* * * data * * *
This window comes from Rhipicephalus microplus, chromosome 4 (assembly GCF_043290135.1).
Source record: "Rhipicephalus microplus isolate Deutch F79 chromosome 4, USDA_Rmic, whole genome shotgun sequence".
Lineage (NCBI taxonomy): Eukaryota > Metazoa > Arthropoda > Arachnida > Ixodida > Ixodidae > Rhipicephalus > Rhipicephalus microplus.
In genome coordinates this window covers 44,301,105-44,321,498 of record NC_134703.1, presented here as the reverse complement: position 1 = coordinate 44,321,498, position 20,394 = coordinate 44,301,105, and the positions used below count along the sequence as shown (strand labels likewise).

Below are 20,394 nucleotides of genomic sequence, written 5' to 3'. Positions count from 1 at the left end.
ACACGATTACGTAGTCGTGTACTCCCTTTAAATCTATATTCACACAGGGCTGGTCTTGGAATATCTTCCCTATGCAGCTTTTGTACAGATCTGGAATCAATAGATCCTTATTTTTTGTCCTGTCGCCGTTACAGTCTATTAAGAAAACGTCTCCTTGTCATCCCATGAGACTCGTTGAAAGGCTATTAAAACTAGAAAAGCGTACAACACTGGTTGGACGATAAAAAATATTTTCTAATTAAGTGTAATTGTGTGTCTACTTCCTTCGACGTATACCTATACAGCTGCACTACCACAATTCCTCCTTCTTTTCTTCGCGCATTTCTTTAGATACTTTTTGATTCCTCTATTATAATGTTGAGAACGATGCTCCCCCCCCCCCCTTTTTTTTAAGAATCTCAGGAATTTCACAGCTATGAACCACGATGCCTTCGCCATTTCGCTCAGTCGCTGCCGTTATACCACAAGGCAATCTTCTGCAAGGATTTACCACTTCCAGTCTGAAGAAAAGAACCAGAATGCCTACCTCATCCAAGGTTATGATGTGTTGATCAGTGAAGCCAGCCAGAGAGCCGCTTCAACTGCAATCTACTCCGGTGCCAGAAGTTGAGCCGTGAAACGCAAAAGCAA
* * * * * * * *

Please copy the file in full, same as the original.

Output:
This window comes from Rhipicephalus microplus, chromosome 4 (assembly GCF_043290135.1).
Source record: "Rhipicephalus microplus isolate Deutch F79 chromosome 4, USDA_Rmic, whole genome shotgun sequence".
Lineage (NCBI taxonomy): Eukaryota > Metazoa > Arthropoda > Arachnida > Ixodida > Ixodidae > Rhipicephalus > Rhipicephalus microplus.
In genome coordinates this window covers 44,301,105-44,321,498 of record NC_134703.1, presented here as the reverse complement: position 1 = coordinate 44,321,498, position 20,394 = coordinate 44,301,105, and the positions used below count along the sequence as shown (strand labels likewise).

Below are 20,394 nucleotides of genomic sequence, written 5' to 3'. Positions count from 1 at the left end.
ACACGATTACGTAGTCGTGTACTCCCTTTAAATCTATATTCACACAGGGCTGGTCTTGGAATATCTTCCCTATGCAGCTTTTGTACAGATCTGGAATCAATAGATCCTTATTTTTTGTCCTGTCGCCGTTACAGTCTATTAAGAAAACGTCTCCTTGTCATCCCATGAGACTCGTTGAAAGGCTATTAAAACTAGAAAAGCGTACAACACTGGTTGGACGATAAAAAATATTTTCTAATTAAGTGTAATTGTGTGTCTACTTCCTTCGACGTATACCTATACAGCTGCACTACCACAATTCCTCCTTCTTTTCTTCGCGCATTTCTTTAGATACTTTTTGATTCCTCTATTATAATGTTGAGAACGATGCTCCCCCCCCCCCCTTTTTTTTAAGAATCTCAGGAATTTCACAGCTATGAACCACGATGCCTTCGCCATTTCGCTCAGTCGCTGCCGTTATACCACAAGGCAATCTTCTGCAAGGATTTACCACTTCCAGTCTGAAGAAAAGAACCAGAATGCCTACCTCATCCAAGGTTATGATGTGTTGATCAGTGAAGCCAGCCAGAGAGCCGCTTCAACTGCAATCTACTCCGGTGCCAGAAGTTGAGCCGTGAAACGCAAAAGCAA